Consumption week

This week has had a bit of a theme in various incarnations: consumption. It began on Saturday when I showed my Garbology students The Story of Stuff. It’s a hard movie to share with nine-year-olds because there are so many big words like “planned obsolescence”, but if you pause and explain at all the right moments it can work well to explain a lot of important aspects of consumption patterns and the toll it is taking on the planet.

Then in my hostel (eighth and ninth standard girls) I screened a new documentary, The True Cost, which is a brilliant film that explores the fashion industry and its relationship to waste. What I love about this film is that it takes you from the farmers growing the cotton (and Vandana Shiva is featured here, of course!) to the factory workers in Bangladesh, to designers in London. It shows you the entire food chain of the fashion industry forcing viewers to examine where they come into play. But the film doesn’t stop there. It also explores the role that the media and advertising play in pushing products on it. Psychologists are also featured who comment on the emptiness that this constant materialism and consumption plays in people’s lives. It really ties all aspects of waste together: from consumption to health problems to gloabalisation to waste to workers’ rights to the environment. I don’t know how you can watch this film and not question your own behaviour and habits the next time you go shopping. Here is a trailer of the film:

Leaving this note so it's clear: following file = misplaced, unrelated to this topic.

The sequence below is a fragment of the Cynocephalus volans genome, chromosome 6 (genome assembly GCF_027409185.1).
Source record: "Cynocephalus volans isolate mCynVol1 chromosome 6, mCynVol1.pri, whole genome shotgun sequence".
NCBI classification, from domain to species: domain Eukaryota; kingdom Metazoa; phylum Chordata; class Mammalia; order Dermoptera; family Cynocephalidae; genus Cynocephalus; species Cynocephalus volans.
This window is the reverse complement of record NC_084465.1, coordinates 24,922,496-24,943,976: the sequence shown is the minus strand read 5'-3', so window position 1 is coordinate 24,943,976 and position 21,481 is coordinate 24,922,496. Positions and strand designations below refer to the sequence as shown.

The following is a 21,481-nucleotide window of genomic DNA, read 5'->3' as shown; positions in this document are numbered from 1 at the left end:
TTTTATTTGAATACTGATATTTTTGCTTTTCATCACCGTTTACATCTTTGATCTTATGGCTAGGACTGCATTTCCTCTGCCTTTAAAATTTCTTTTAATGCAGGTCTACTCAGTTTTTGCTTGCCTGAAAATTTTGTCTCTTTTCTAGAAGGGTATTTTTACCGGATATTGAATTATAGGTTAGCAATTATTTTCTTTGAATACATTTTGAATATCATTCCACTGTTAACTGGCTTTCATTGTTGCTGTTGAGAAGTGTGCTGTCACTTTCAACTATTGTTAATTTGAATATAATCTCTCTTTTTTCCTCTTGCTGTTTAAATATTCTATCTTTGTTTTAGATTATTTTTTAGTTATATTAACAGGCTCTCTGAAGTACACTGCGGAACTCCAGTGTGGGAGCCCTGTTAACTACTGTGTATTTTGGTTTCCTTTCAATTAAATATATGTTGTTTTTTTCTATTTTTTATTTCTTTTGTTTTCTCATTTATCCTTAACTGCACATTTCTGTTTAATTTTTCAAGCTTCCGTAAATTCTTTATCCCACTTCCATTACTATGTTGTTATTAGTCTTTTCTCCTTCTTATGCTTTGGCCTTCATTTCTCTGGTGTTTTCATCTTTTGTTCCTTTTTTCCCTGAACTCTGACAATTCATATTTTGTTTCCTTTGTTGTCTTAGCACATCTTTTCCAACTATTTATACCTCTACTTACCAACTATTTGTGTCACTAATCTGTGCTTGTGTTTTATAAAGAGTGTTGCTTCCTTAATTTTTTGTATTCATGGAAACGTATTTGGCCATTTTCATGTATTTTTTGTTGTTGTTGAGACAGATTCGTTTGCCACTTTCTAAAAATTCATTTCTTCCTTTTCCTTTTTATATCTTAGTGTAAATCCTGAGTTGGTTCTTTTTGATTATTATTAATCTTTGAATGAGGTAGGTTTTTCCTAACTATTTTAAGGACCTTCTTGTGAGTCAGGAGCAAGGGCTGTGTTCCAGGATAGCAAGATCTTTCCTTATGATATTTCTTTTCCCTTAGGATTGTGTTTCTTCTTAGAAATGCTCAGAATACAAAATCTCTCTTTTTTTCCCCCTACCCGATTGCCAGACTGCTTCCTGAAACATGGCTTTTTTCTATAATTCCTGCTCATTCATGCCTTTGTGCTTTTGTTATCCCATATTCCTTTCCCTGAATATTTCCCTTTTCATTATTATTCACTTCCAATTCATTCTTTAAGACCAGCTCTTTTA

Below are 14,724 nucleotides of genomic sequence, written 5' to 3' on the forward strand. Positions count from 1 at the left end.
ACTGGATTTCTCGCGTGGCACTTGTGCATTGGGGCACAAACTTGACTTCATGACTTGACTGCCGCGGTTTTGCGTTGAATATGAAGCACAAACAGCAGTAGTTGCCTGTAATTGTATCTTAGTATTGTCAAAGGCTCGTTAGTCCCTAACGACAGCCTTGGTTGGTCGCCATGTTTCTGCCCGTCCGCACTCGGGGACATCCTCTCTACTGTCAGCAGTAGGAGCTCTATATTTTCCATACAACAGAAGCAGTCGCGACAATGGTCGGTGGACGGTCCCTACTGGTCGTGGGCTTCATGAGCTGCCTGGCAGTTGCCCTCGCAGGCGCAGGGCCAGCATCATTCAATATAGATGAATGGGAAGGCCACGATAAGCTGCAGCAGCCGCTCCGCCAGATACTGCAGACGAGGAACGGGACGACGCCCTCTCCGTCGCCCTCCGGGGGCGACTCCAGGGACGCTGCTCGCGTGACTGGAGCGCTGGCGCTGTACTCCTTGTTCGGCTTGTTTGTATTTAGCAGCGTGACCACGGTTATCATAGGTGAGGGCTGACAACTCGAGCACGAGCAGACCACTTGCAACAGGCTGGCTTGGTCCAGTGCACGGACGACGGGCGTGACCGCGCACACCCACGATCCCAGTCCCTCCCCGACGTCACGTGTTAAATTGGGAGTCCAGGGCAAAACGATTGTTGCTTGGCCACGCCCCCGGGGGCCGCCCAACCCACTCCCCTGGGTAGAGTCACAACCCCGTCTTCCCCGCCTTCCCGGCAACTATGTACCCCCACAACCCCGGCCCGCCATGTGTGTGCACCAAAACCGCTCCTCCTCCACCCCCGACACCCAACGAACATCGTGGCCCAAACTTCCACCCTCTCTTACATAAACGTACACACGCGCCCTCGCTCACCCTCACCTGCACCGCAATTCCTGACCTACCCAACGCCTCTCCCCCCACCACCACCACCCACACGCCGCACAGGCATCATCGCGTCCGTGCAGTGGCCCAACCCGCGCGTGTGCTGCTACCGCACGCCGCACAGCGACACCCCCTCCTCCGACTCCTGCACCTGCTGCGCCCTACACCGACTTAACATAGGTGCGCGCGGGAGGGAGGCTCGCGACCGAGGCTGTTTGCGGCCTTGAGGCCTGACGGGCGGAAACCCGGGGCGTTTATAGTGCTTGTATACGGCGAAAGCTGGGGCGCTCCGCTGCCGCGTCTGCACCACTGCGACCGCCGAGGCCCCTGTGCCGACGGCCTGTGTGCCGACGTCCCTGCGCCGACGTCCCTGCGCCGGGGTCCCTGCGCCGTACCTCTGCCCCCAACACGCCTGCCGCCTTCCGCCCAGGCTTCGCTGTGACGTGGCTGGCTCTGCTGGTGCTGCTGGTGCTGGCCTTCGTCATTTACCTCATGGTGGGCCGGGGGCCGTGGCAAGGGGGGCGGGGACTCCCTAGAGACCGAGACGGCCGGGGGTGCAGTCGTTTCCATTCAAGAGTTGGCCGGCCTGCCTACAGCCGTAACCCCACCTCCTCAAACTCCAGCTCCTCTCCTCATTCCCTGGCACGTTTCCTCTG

Finally in my English class this week I screened a short documentary called The Cost of Cool. This film contains elements of the previous two, although it’s not as good as the others in what it does. But it does do a nice job of getting teenagers to question what does “cool” mean and what role in plays in this chain of consumption and waste. Their first essays will be on this theme and their first task was to trace the argument and supporting evidence presented in the film.

While all of these films are quite specifically American, I think it’s important to show them to audiences in places like India, especially in places where children are growing up oriented towards Western culture. Because these same consumption habits are coming here and unless we want to succumb, we do need to resist and that resistance needs to start with awareness at the earliest possible age. The entire film is in three parts on Youtube:

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